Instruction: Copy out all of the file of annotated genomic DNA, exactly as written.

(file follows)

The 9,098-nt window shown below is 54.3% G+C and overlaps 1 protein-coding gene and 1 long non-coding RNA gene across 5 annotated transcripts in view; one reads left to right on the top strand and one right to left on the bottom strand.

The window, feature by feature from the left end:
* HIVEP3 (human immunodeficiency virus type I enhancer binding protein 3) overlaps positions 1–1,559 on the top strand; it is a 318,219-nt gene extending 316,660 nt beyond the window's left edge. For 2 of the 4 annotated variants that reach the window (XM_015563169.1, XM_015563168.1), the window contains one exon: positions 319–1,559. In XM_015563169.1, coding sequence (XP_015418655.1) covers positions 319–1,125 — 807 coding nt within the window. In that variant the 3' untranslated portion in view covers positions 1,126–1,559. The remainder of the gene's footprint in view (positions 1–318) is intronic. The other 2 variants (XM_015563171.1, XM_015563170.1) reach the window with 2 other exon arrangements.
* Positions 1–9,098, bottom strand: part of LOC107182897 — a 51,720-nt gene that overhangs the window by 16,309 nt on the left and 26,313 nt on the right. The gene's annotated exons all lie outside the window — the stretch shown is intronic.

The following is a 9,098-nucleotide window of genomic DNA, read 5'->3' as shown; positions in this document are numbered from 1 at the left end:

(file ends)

The 9,098-nt window shown below is 54.3% G+C and overlaps 1 protein-coding gene and 1 long non-coding RNA gene across 5 annotated transcripts in view; one reads left to right on the top strand and one right to left on the bottom strand.

The window, feature by feature from the left end:
* HIVEP3 (human immunodeficiency virus type I enhancer binding protein 3) overlaps positions 1–1,559 on the top strand; it is a 318,219-nt gene extending 316,660 nt beyond the window's left edge. For 2 of the 4 annotated variants that reach the window (XM_015563169.1, XM_015563168.1), the window contains one exon: positions 319–1,559. In XM_015563169.1, coding sequence (XP_015418655.1) covers positions 319–1,125 — 807 coding nt within the window. In that variant the 3' untranslated portion in view covers positions 1,126–1,559. The remainder of the gene's footprint in view (positions 1–318) is intronic. The other 2 variants (XM_015563171.1, XM_015563170.1) reach the window with 2 other exon arrangements.
* Positions 1–9,098, bottom strand: part of LOC107182897 — a 51,720-nt gene that overhangs the window by 16,309 nt on the left and 26,313 nt on the right. The gene's annotated exons all lie outside the window — the stretch shown is intronic.

The following is a 9,098-nucleotide window of genomic DNA, read 5'->3' as shown; positions in this document are numbered from 1 at the left end: